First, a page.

Not so long ago, if you had a mild sore throat and nasal congestion, you probably weren’t worried that something sinister was brewing inside you. Most likely you would have appropriately diagnosed yourself with a common cold, purchased some decongestants and rested. If you developed a fever, you might have had influenza, but usually, you could safely assume that what you were experiencing was a temporary inconvenience rather than a life-threatening illness. It was just another virus. Brush it off, get back to work.
But now getting sick is viewed very differently.
As an emergency physician these days, I’m often asked by friends whether they should be concerned that a symptom they’re experiencing may be due to COVID-19, or whether it’s just related to allergies or another virus. My neighbor’s daughter developed a fever with abdominal pain ― could it be COVID-19? A friend developed a headache with body aches ― did he have COVID-19? My brother felt extreme fatigue with nausea ― was it COVID-19 and should he obtain testing? What should he tell his wife? What about his kids?
Over the last few months, it has become clear that the symptoms of COVID-19 are numerous and include not only fever, cough and shortness of breath but also body aches, significant fatigue, diarrhea, nausea and loss of taste or smell. Because there are so many potential symptoms and combinations of symptoms ― and so much confusion about the disease in general ― more and more people are afraid that they might have a potentially devastating illness, and so they are seeking reassurance through medical experts and testing at earlier and earlier stages of their illness.
In mid-June, when Texas lifted stay-at-home orders and allowed businesses to reopen, the hospital where I worked quickly became much busier than it had been. It was during that time that my husband, also an emergency physician, contracted COVID-19.
I was working an overnight shift the evening that he developed a fever and fatigue and tested positive for the coronavirus. Even though I had no symptoms, because I had potentially been exposed to the virus via my husband, my hospital immediately required me to be tested as well. My test came back negative.
My husband immediately isolated himself at a hotel that was being used as a haven for infected health care providers and I was sent home. We were worried about his testing positive, that he may have transmitted the disease to me, and what might happen if either of us became very ill, but at that early stage of the disease, all we could do was wait to see what might happen.
Two days later, I was tested again using the rapid antigen assay. This test also came back negative. This was not completely surprising since I still had not developed symptoms. To more accurately verify whether I was infected, I was also tested using the PCR viral test. Unlike the rapid antigen test, this test detects actual viral RNA, but results usually are not returned quickly and mine were not going to be available for another two days.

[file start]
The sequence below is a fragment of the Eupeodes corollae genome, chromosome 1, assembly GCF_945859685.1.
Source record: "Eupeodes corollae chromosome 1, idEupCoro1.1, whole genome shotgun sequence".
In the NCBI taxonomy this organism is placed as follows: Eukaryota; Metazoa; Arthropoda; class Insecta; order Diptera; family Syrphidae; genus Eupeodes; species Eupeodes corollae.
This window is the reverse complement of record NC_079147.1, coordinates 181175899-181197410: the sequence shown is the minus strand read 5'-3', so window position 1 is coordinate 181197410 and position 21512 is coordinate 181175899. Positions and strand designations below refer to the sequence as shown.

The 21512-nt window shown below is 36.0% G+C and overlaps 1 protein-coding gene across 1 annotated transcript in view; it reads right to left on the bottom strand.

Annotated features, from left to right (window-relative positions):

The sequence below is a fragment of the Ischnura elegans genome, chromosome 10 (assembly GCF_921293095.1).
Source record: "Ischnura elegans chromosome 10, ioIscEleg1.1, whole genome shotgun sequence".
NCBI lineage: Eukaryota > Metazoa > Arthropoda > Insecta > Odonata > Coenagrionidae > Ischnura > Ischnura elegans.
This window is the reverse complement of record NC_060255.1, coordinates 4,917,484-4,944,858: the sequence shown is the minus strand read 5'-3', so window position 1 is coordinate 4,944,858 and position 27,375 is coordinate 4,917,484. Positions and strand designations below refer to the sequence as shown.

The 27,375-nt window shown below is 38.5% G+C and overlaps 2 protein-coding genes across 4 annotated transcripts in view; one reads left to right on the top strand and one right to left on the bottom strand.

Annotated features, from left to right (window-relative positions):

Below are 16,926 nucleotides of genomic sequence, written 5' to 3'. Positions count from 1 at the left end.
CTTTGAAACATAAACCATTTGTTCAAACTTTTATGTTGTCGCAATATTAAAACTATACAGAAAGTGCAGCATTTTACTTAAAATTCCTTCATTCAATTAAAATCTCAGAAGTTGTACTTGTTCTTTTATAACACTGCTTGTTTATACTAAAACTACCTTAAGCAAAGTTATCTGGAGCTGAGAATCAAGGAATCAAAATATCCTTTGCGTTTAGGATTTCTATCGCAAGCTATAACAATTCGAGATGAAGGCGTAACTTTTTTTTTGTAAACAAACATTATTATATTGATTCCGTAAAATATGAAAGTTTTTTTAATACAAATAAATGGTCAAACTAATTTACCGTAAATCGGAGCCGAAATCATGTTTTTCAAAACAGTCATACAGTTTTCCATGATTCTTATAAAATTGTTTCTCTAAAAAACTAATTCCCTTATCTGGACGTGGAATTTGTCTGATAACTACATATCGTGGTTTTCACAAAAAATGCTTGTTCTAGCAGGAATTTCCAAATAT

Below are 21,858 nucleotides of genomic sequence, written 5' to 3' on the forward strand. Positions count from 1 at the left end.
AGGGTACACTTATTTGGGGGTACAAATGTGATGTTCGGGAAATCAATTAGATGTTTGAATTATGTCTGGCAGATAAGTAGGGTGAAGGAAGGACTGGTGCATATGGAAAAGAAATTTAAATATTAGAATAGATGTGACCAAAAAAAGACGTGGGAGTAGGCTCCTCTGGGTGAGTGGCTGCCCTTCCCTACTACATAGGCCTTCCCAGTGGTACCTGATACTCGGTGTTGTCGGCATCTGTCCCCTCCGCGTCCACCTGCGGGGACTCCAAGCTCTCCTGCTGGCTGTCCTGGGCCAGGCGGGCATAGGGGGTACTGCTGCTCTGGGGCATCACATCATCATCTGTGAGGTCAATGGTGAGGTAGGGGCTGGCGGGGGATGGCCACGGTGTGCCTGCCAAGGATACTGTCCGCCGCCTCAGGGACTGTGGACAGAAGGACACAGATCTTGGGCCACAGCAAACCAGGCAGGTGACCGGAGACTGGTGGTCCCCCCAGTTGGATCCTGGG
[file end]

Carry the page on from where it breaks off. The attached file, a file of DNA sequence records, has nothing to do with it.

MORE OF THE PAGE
This dual testing protocol is often initiated when there is a high suspicion that an individual has COVID-19 and the initial rapid antigen test is negative. Though I seemed fine, I was worried that I could be asymptomatic and I didn’t want to pass the disease to my 11-year-old son, whom I had to take care of by myself because my husband was isolating at the hotel.
I wanted to keep our son as safe as possible but I also knew that he still needed my love, attention and general care. So I manically cleaned surfaces around our house, wore a mask when I had to come in close contact with him and relegated him to playing video games in a room I did not enter. I knew he was healthy and, especially as a physician, I knew that the likelihood of him becoming significantly ill was low if he did contract COVID-19. I still couldn’t stop myself from fearing that he might be one of the kids who got seriously sick ― or worse ― from the disease.
The next day, I developed a minor cough and chills. I knew something was not right, but I did not have a fever and I was unimpressed with my symptoms. I obtained a fourth COVID-19 test and, once again, it came back negative.
My husband thought I might have a different virus because I had been caring for many patients with many different illnesses the prior week. Maybe it was just a cold. Maybe it was the flu. I had no idea what to think. I wasn’t sure if I should feel reassured by my three negative COVID-19 tests (I was still waiting on the PCR results) and I was wary about not wearing a mask around my son. I knew tests can return false negatives and I knew that COVID-19 symptoms can continue to appear and worsen over time, so all I could do was continue to monitor how I felt.
“According to [a Johns Hopkins] study, published in the Annals of Internal Medicine, there was a 67% chance of patients receiving a false-negative if they were tested within four days of contracting the virus.”
While I waited to see if I would experience new or worse symptoms, I began to do more research about the accuracy of COVID-19 testing. Viral and antigen tests commonly used in hospital emergency departments detect active infection, whereas antibody tests are used to detect previous exposure or infection. However, if viral and antigen tests have weak sensitivity or are administered too soon, patients may receive false-negative results.